BK polyomavirus (BKPyV) is ubiquitous in the human population, with >80% seropositivity, and establishes a lifelong, subclinical, persistent infection of the urinary tract. Even during periodic episodes of replication in healthy individuals, as evidenced by excretion of virus into the urine, there are no clinical symptoms. In transplant patients, however, viral replication is associated with significant morbidity and can sometimes be fatal. The incidence of polyomavirus-associated nephropathy in renal transplant recipients and hemorrhagic cystitis in bone marrow transplant recipients has risen concomitant with rising numbers of transplants being performed and the development of more effective immunosuppressive drug regimens. Presently, there are no effective anti-viral treatments for BKPyV, and therefore the clinician is faced with the dilemma of reducing the dose of immunosuppressive drugs to allow the patient's immune system to battle the virus, which raises the risk of graft rejection, or relying on palliative care. There are two genetic forms of BKPyV, the archetype virus, which is the circulating form of the virus and can be isolated from urine of healthy persons and transplant recipients, and rearranged variants, which are almost exclusively isolated from transplant patients. Until recently, our understanding of BKPyV biology has been based on studies of rearranged variants, which can replicate in cell culture. Our laboratory's development of a system with which to study the archetype virus positions us to address important fundamental questions about persistence and reactivation, including how culturable replication variants arise.
The aims of this project are (1) to characterize the molecular mechanisms that regulate archetype viral replication, which is dependent on relative levels of expression of viral early genes and a virally-encoded miRNA; (2) to examine the genetic mechanisms leading to the rise of rearranged variants, which differ from the archetype virus in the DNA sequence of their non-coding control region; and (3) to establish a cell culture model for viral persistence, with which we will characterize the viral and cellular factors governing this process. The long term goals of these studies are to dissect the mechanisms that regulate BKPyV replication and to identify steps in the viral life cycle that may be amenable to the development of new antiviral drugs. Because all known polyomaviruses studied to date also exhibit a similar life style of persistence and reactivation, these studies have broad implications for the entire virus family.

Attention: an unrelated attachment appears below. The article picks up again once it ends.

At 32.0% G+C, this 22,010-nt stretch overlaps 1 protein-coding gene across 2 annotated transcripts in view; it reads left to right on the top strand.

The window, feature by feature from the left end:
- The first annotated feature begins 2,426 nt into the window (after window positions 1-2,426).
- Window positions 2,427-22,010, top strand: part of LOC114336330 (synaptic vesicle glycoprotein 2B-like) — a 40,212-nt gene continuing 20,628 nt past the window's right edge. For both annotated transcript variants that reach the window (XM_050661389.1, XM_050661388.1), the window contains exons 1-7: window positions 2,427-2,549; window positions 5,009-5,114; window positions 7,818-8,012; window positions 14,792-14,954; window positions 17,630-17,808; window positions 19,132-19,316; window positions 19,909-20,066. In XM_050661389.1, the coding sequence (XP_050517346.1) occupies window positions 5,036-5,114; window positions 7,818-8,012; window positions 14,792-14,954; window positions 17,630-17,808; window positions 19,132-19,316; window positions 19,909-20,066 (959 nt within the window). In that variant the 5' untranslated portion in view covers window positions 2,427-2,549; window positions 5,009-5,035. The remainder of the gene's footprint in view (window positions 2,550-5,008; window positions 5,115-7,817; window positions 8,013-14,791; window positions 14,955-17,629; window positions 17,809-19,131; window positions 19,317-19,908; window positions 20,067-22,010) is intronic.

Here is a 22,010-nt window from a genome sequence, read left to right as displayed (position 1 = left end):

Public Health Relevance

BK polyomavirus (BKPyV) is a pathogen that infects nearly all humans. In healthy people, it does not cause illness but in transplant patients who are being treated with drugs that suppress the immune system, virus replication can lead to severe disease. Unfortunately there are no effective drugs with which to treat these infections. The goal of this project is to understand the viral and cellular factors that control BKPyV replication, wit the ultimate aim of identifying possible new targets for therapeutic intervention.

National Institute of Health (NIH)
National Institute of Allergy and Infectious Diseases (NIAID)
Research Project (R01)
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Special Emphasis Panel (ZRG1)
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Natarajan, Ramya
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University of Michigan Ann Arbor
Schools of Medicine
Ann Arbor
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Zhao, Linbo; Marciano, Anthony T; Rivet, Courtney R et al. (2016) Caveolin- and clathrin-independent entry of BKPyV into primary human proximal tubule epithelial cells. Virology 492:66-72
Verhalen, Brandy; Justice, Joshua L; Imperiale, Michael J et al. (2015) Viral DNA replication-dependent DNA damage response activation during BK polyomavirus infection. J Virol 89:5032-9
Justice, Joshua L; Verhalen, Brandy; Kumar, Ranjit et al. (2015) Quantitative Proteomic Analysis of Enriched Nuclear Fractions from BK Polyomavirus-Infected Primary Renal Proximal Tubule Epithelial Cells. J Proteome Res 14:4413-24
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Bennett, Shauna M; Jiang, Mengxi; Imperiale, Michael J (2013) Role of cell-type-specific endoplasmic reticulum-associated degradation in polyomavirus trafficking. J Virol 87:8843-52
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